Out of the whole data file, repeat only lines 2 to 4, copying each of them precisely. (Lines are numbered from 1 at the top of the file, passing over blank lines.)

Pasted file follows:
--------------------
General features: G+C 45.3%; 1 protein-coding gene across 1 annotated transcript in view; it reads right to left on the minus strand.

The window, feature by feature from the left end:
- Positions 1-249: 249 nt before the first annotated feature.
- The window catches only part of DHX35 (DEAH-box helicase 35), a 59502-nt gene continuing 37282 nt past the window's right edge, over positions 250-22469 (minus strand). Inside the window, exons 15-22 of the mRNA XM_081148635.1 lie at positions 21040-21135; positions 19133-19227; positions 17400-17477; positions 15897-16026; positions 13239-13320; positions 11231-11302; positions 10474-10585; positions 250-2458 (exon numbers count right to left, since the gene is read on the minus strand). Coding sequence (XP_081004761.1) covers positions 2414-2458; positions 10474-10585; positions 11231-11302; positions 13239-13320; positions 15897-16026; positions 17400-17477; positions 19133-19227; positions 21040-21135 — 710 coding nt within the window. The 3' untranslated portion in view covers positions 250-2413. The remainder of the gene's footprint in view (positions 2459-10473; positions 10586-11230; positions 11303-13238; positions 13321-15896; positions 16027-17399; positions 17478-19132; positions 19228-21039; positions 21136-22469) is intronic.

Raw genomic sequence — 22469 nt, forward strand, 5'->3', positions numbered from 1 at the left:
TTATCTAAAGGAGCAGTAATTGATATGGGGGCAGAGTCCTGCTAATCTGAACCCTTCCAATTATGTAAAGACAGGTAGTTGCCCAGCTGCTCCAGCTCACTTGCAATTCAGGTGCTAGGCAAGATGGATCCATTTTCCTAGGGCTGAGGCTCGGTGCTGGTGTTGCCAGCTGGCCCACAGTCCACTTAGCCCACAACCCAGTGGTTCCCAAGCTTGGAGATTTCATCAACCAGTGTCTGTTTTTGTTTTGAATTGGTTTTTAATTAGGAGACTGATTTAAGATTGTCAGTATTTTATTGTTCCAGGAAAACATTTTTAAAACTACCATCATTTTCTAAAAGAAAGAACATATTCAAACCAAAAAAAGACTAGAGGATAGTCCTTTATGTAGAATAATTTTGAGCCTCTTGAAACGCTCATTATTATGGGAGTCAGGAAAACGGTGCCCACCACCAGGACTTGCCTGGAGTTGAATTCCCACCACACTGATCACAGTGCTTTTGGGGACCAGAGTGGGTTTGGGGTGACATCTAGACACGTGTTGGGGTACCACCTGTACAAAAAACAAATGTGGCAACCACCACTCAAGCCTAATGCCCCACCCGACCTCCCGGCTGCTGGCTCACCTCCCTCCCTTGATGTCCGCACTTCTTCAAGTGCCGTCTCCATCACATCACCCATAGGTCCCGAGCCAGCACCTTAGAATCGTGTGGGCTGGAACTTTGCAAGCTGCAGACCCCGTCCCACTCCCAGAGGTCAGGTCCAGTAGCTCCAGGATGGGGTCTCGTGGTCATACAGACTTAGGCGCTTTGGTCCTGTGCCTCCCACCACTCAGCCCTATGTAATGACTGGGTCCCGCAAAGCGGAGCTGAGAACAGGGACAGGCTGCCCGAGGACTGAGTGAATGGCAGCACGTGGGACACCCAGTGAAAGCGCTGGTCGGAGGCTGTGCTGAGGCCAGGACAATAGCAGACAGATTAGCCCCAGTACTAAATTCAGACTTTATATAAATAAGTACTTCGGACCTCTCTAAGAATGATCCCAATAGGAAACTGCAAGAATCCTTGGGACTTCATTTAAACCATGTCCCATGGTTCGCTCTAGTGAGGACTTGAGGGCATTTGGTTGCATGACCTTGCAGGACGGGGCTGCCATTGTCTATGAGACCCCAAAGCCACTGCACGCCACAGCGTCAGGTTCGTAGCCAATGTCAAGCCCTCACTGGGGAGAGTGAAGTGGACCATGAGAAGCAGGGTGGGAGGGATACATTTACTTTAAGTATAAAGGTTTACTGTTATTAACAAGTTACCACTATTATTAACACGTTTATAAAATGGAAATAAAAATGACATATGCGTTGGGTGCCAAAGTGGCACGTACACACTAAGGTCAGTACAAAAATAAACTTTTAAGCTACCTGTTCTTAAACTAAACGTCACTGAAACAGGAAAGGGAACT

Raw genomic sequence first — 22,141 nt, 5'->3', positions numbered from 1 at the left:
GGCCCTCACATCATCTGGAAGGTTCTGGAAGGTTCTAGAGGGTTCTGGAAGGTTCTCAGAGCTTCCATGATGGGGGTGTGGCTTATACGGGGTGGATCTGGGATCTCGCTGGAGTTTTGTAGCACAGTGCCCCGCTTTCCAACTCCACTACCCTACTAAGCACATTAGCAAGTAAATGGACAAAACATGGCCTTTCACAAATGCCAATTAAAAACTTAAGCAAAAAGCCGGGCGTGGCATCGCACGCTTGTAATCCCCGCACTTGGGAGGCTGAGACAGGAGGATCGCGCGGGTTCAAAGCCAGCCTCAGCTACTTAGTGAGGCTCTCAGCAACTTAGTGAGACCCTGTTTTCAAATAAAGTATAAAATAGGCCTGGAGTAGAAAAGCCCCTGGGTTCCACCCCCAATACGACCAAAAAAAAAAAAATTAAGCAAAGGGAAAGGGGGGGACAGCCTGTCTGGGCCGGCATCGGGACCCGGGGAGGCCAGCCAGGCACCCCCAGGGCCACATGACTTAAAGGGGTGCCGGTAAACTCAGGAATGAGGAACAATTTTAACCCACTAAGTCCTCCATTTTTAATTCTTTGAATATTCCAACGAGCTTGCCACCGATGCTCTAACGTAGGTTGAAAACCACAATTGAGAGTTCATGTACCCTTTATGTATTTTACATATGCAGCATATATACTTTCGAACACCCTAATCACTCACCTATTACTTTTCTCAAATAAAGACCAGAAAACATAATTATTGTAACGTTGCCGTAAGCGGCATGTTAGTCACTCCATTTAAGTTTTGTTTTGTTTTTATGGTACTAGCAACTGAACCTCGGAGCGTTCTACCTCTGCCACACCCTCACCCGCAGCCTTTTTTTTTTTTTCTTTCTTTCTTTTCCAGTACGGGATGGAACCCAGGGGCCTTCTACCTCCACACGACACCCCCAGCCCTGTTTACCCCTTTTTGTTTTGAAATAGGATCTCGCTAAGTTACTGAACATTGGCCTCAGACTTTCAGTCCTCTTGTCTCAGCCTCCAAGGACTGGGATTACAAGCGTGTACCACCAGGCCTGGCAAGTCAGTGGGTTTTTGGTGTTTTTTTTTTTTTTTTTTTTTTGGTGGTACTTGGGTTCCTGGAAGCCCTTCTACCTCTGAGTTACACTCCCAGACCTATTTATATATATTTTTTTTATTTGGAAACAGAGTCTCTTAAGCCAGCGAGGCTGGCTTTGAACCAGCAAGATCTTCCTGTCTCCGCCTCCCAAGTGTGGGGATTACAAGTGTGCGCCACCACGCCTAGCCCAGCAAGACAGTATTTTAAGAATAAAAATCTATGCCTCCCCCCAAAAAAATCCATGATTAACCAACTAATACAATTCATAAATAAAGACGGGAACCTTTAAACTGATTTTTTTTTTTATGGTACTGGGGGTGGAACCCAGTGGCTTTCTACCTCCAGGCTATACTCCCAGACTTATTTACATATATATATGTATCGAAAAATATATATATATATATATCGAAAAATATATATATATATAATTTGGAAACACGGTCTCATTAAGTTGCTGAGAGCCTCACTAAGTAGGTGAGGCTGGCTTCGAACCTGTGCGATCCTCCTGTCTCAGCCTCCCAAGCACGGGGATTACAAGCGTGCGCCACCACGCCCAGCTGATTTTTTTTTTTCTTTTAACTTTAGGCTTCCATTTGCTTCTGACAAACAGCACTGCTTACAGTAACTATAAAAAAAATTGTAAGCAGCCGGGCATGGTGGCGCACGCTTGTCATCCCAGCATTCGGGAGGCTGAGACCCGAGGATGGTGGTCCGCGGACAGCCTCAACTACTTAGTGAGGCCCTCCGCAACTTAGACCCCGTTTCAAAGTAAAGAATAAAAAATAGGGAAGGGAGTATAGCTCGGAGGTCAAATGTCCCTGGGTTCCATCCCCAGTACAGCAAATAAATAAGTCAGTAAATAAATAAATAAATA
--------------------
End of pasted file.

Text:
The window, feature by feature from the left end:
- Positions 1-249: 249 nt before the first annotated feature.
- The window catches only part of DHX35 (DEAH-box helicase 35), a 59502-nt gene continuing 37282 nt past the window's right edge, over positions 250-22469 (minus strand). Inside the window, exons 15-22 of the mRNA XM_081148635.1 lie at positions 21040-21135; positions 19133-19227; positions 17400-17477; positions 15897-16026; positions 13239-13320; positions 11231-11302; positions 10474-10585; positions 250-2458 (exon numbers count right to left, since the gene is read on the minus strand). Coding sequence (XP_081004761.1) covers positions 2414-2458; positions 10474-10585; positions 11231-11302; positions 13239-13320; positions 15897-16026; positions 17400-17477; positions 19133-19227; positions 21040-21135 — 710 coding nt within the window. The 3' untranslated portion in view covers positions 250-2413. The remainder of the gene's footprint in view (positions 2459-10473; positions 10586-11230; positions 11303-13238; positions 13321-15896; positions 16027-17399; positions 17478-19132; positions 19228-21039; positions 21136-22469) is intronic.